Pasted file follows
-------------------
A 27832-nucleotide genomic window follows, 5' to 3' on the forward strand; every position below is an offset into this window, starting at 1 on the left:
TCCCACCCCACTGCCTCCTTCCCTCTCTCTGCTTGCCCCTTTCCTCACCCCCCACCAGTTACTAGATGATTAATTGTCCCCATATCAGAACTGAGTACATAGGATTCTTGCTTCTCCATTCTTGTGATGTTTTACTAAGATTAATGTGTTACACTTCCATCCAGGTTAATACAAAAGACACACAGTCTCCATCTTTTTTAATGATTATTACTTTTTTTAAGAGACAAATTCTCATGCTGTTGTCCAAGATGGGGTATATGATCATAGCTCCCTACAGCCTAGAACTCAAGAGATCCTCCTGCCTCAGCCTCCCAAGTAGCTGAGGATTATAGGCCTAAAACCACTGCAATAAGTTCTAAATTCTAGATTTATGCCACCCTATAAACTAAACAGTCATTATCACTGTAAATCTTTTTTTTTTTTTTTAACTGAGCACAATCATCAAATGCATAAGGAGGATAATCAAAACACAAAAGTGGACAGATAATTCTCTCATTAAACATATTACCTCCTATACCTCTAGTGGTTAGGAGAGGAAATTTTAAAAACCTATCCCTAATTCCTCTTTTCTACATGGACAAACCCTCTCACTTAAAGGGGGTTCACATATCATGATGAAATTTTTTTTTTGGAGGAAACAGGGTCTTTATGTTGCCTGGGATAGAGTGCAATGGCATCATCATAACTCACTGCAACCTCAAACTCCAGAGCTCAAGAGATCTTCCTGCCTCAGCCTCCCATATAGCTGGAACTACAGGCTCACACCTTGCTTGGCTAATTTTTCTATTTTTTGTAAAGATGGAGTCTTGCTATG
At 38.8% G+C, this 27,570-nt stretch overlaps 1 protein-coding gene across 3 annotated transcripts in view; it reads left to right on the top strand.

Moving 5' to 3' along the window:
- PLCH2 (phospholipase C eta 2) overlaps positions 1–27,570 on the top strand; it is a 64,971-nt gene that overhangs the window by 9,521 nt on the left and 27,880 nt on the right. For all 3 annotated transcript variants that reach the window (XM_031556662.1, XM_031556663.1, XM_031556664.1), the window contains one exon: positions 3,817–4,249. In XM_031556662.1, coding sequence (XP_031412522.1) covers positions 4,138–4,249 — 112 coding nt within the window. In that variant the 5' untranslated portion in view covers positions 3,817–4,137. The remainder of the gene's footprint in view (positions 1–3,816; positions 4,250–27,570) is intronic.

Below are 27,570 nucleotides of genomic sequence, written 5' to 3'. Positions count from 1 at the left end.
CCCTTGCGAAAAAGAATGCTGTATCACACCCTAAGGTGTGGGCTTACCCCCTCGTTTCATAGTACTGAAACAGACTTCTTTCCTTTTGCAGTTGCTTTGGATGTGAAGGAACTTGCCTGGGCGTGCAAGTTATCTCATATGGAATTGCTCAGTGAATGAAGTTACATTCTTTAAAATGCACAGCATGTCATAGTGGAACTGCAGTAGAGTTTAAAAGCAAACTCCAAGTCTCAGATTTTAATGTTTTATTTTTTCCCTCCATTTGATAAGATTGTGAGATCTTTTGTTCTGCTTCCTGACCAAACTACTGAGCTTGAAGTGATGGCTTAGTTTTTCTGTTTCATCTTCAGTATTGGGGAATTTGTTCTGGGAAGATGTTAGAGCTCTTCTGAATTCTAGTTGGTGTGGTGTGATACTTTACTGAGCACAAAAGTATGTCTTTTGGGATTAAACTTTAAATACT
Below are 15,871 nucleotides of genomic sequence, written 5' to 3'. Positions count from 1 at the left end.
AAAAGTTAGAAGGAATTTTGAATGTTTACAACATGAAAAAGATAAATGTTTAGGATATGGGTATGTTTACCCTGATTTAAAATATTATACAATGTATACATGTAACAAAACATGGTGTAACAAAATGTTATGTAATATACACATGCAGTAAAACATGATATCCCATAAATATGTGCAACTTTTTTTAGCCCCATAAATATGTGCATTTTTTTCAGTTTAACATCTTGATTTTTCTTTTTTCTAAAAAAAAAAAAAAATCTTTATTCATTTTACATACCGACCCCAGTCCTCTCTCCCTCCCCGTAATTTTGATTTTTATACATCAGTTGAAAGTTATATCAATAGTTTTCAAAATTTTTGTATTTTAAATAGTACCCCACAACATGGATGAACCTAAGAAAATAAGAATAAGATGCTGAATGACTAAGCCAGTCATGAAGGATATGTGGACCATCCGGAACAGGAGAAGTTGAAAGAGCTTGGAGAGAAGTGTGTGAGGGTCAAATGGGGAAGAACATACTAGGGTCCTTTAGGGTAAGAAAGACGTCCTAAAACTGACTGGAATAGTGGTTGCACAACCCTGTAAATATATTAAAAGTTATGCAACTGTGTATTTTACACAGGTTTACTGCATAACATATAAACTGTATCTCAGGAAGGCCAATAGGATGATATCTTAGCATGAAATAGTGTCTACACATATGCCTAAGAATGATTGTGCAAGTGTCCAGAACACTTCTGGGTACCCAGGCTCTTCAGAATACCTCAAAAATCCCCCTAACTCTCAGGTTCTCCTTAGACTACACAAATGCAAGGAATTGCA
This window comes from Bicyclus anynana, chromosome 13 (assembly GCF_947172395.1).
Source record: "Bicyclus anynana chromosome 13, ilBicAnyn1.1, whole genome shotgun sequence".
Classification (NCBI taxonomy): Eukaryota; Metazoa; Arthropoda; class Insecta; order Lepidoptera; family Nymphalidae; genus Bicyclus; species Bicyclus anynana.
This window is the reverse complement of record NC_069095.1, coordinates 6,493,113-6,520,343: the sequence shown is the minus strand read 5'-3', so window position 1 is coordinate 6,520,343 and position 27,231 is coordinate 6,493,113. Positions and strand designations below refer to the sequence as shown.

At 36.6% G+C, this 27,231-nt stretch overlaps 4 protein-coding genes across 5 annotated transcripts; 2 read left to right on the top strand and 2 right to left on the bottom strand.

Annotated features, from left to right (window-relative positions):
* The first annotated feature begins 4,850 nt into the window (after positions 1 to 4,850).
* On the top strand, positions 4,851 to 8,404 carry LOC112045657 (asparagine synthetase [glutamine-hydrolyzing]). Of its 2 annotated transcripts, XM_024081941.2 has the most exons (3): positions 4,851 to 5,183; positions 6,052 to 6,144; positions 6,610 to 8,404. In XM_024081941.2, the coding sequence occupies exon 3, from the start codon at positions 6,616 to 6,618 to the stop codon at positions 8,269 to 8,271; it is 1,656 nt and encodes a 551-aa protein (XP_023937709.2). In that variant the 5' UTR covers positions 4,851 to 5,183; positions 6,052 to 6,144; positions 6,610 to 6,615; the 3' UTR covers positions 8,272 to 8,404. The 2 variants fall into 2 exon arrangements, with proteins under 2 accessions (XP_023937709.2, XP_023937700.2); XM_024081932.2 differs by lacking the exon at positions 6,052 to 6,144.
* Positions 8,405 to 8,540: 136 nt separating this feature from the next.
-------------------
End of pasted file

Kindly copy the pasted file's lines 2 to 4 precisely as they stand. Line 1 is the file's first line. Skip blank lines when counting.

TCCCACCCCACTGCCTCCTTCCCTCTCTCTGCTTGCCCCTTTCCTCACCCCCCACCAGTTACTAGATGATTAATTGTCCCCATATCAGAACTGAGTACATAGGATTCTTGCTTCTCCATTCTTGTGATGTTTTACTAAGATTAATGTGTTACACTTCCATCCAGGTTAATACAAAAGACACACAGTCTCCATCTTTTTTAATGATTATTACTTTTTTTAAGAGACAAATTCTCATGCTGTTGTCCAAGATGGGGTATATGATCATAGCTCCCTACAGCCTAGAACTCAAGAGATCCTCCTGCCTCAGCCTCCCAAGTAGCTGAGGATTATAGGCCTAAAACCACTGCAATAAGTTCTAAATTCTAGATTTATGCCACCCTATAAACTAAACAGTCATTATCACTGTAAATCTTTTTTTTTTTTTTTAACTGAGCACAATCATCAAATGCATAAGGAGGATAATCAAAACACAAAAGTGGACAGATAATTCTCTCATTAAACATATTACCTCCTATACCTCTAGTGGTTAGGAGAGGAAATTTTAAAAACCTATCCCTAATTCCTCTTTTCTACATGGACAAACCCTCTCACTTAAAGGGGGTTCACATATCATGATGAAATTTTTTTTTTGGAGGAAACAGGGTCTTTATGTTGCCTGGGATAGAGTGCAATGGCATCATCATAACTCACTGCAACCTCAAACTCCAGAGCTCAAGAGATCTTCCTGCCTCAGCCTCCCATATAGCTGGAACTACAGGCTCACACCTTGCTTGGCTAATTTTTCTATTTTTTGTAAAGATGGAGTCTTGCTATG
At 38.8% G+C, this 27,570-nt stretch overlaps 1 protein-coding gene across 3 annotated transcripts in view; it reads left to right on the top strand.

Moving 5' to 3' along the window: